In the 1960s, virtually every single home had a heating oil tank in the backyard. Diesel-burning oil trucks constantly trundled back and forth, filling and refilling. Back then, geothermal power cost much the same as oil to heat homes.
Today, Iceland’s grand gambit is paying off. Iceland no longer imports any coal or oil for heat, and energy from Iceland’s hot rocks warms 95 percent of Iceland’s homes. Seventy percent of the island’s energy is renewable, and geothermal heat costs five times less than heat generated from oil.
But Iceland isn’t stopping there. The modern Vikings want to do away with gasoline and diesel reliance as well. For that, they are turning to hydrogen.
An Ideal Energy Source?
In January, Iceland announced the creation of the world’s first hydrogen-equipped commercial vessel. The 155-passenger Elding (which means lightning) is considered the first step toward converting Iceland’s entire fishing fleet—a lofty goal, since Iceland’s fleet is one of the largest in the world.
To some scientists, hydrogen has the potential to be an ideal energy source. Visionaries since Jules Verne have sought ways to turn water to fuel; after all, 70 percent of the Earth’s surface is water. Now, the visionaries’ technology exists, and hydrogen gas can be made from plain old water. Electricity from another source (in Iceland’s case, hydroelectric or geothermal) breaks the hydrogen molecules off the water molecule. Oxygen is released, and captured hydrogen can then be used as fuel.
But the best part is that when you’re running on hydrogen, only water vapor comes out the exhaust pipe. Electricity and h_‚‚o are its only products—no pollutants. No stinky, noxious exhaust.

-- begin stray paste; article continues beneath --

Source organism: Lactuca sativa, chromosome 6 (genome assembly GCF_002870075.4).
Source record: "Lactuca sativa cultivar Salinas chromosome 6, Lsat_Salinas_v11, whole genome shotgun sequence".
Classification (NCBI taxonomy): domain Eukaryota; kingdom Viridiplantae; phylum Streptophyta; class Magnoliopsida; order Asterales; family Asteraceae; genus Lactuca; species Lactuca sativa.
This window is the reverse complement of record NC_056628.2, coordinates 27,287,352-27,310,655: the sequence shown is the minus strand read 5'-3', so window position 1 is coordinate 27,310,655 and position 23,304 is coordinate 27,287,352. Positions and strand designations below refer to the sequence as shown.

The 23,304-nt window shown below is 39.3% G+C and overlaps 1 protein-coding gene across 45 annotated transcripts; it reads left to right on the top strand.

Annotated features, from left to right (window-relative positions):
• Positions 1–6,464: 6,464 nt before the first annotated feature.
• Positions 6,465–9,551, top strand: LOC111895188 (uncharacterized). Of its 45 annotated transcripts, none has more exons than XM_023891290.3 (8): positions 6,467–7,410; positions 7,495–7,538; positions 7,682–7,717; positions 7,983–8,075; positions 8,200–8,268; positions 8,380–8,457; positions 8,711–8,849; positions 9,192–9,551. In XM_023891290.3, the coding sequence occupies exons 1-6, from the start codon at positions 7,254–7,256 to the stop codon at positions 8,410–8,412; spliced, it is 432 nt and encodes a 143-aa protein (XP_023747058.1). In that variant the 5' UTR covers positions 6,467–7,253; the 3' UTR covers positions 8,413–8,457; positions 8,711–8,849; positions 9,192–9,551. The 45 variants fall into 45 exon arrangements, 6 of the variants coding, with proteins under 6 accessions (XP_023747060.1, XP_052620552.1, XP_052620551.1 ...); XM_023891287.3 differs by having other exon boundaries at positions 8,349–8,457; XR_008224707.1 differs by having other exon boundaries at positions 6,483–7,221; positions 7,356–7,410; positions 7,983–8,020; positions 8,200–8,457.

Imagine running on clean technology. No more ripping the Earth apart to mine oil sands; no more ocean oil spills. Imagine a society with cool, fresh, sweet air and clean, crystal-clear water. Imagine being able to see the Pasadena hills from downtown Los Angeles again. No more haze; no more smog-related respiratory problems.
There is only one catch—and it’s big. Using current technology, it takes more energy to break the hydrogen from the water molecule than can be gained in burning the hydrogen. That is why no self-sustaining water-powered cars have been built to this point. If you want the hydrogen power, you need to use additional energy from somewhere else to get it.
For many countries, that would be a huge problem, but Iceland doesn’t sweat it because almost all of the nation’s domestic power generation is clean and cheap. It doesn’t need to use dirty natural gas or coal to produce hydrogen; it has excess “green” power to spare—plenty to provide for its hydrogen vehicle needs. And, as it turns out, at a price lower than conventional gasoline.
The hope is that as technology advances, the energy required to break hydrogen from water will decrease, and using hydrogen will become more economical for all countries. In the meantime, green energy is already paying off for Iceland.